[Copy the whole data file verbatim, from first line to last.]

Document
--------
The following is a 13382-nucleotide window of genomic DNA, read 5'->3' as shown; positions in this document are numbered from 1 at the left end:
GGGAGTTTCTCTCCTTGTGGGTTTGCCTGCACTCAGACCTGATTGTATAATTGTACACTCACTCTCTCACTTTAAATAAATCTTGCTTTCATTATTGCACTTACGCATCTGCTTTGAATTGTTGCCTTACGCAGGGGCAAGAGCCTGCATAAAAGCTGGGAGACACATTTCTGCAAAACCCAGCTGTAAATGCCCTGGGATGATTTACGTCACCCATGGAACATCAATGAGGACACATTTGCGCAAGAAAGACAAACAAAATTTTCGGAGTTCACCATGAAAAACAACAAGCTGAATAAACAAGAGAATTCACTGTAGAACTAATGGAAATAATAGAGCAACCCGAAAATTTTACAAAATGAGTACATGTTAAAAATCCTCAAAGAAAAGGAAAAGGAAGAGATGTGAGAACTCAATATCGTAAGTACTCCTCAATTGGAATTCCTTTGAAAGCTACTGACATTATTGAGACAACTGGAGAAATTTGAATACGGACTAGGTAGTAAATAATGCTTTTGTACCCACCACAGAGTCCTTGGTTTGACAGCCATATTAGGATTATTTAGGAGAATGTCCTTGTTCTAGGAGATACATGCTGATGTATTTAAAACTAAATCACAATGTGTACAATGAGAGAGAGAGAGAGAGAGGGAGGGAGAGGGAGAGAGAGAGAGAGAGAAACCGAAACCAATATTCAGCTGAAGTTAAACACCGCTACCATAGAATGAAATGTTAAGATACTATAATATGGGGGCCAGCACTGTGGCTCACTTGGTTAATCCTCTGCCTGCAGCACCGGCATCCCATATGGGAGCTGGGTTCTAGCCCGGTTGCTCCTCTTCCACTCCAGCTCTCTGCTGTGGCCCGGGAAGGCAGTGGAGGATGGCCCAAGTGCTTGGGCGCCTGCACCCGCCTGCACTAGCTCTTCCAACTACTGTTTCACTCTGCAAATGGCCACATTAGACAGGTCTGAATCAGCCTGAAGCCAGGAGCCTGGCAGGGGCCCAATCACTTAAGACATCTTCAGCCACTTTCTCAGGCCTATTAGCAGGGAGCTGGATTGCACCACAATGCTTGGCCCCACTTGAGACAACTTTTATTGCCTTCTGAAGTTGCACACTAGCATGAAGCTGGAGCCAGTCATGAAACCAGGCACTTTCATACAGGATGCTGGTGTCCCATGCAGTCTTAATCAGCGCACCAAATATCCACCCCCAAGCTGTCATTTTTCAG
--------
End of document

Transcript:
The following is a 13382-nucleotide window of genomic DNA, read 5'->3' as shown; positions in this document are numbered from 1 at the left end:
GGGAGTTTCTCTCCTTGTGGGTTTGCCTGCACTCAGACCTGATTGTATAATTGTACACTCACTCTCTCACTTTAAATAAATCTTGCTTTCATTATTGCACTTACGCATCTGCTTTGAATTGTTGCCTTACGCAGGGGCAAGAGCCTGCATAAAAGCTGGGAGACACATTTCTGCAAAACCCAGCTGTAAATGCCCTGGGATGATTTACGTCACCCATGGAACATCAATGAGGACACATTTGCGCAAGAAAGACAAACAAAATTTTCGGAGTTCACCATGAAAAACAACAAGCTGAATAAACAAGAGAATTCACTGTAGAACTAATGGAAATAATAGAGCAACCCGAAAATTTTACAAAATGAGTACATGTTAAAAATCCTCAAAGAAAAGGAAAAGGAAGAGATGTGAGAACTCAATATCGTAAGTACTCCTCAATTGGAATTCCTTTGAAAGCTACTGACATTATTGAGACAACTGGAGAAATTTGAATACGGACTAGGTAGTAAATAATGCTTTTGTACCCACCACAGAGTCCTTGGTTTGACAGCCATATTAGGATTATTTAGGAGAATGTCCTTGTTCTAGGAGATACATGCTGATGTATTTAAAACTAAATCACAATGTGTACAATGAGAGAGAGAGAGAGAGAGGGAGGGAGAGGGAGAGAGAGAGAGAGAGAAACCGAAACCAATATTCAGCTGAAGTTAAACACCGCTACCATAGAATGAAATGTTAAGATACTATAATATGGGGGCCAGCACTGTGGCTCACTTGGTTAATCCTCTGCCTGCAGCACCGGCATCCCATATGGGAGCTGGGTTCTAGCCCGGTTGCTCCTCTTCCACTCCAGCTCTCTGCTGTGGCCCGGGAAGGCAGTGGAGGATGGCCCAAGTGCTTGGGCGCCTGCACCCGCCTGCACTAGCTCTTCCAACTACTGTTTCACTCTGCAAATGGCCACATTAGACAGGTCTGAATCAGCCTGAAGCCAGGAGCCTGGCAGGGGCCCAATCACTTAAGACATCTTCAGCCACTTTCTCAGGCCTATTAGCAGGGAGCTGGATTGCACCACAATGCTTGGCCCCACTTGAGACAACTTTTATTGCCTTCTGAAGTTGCACACTAGCATGAAGCTGGAGCCAGTCATGAAACCAGGCACTTTCATACAGGATGCTGGTGTCCCATGCAGTCTTAATCAGCGCACCAAATATCCACCCCCAAGCTGTCATTTTTCAG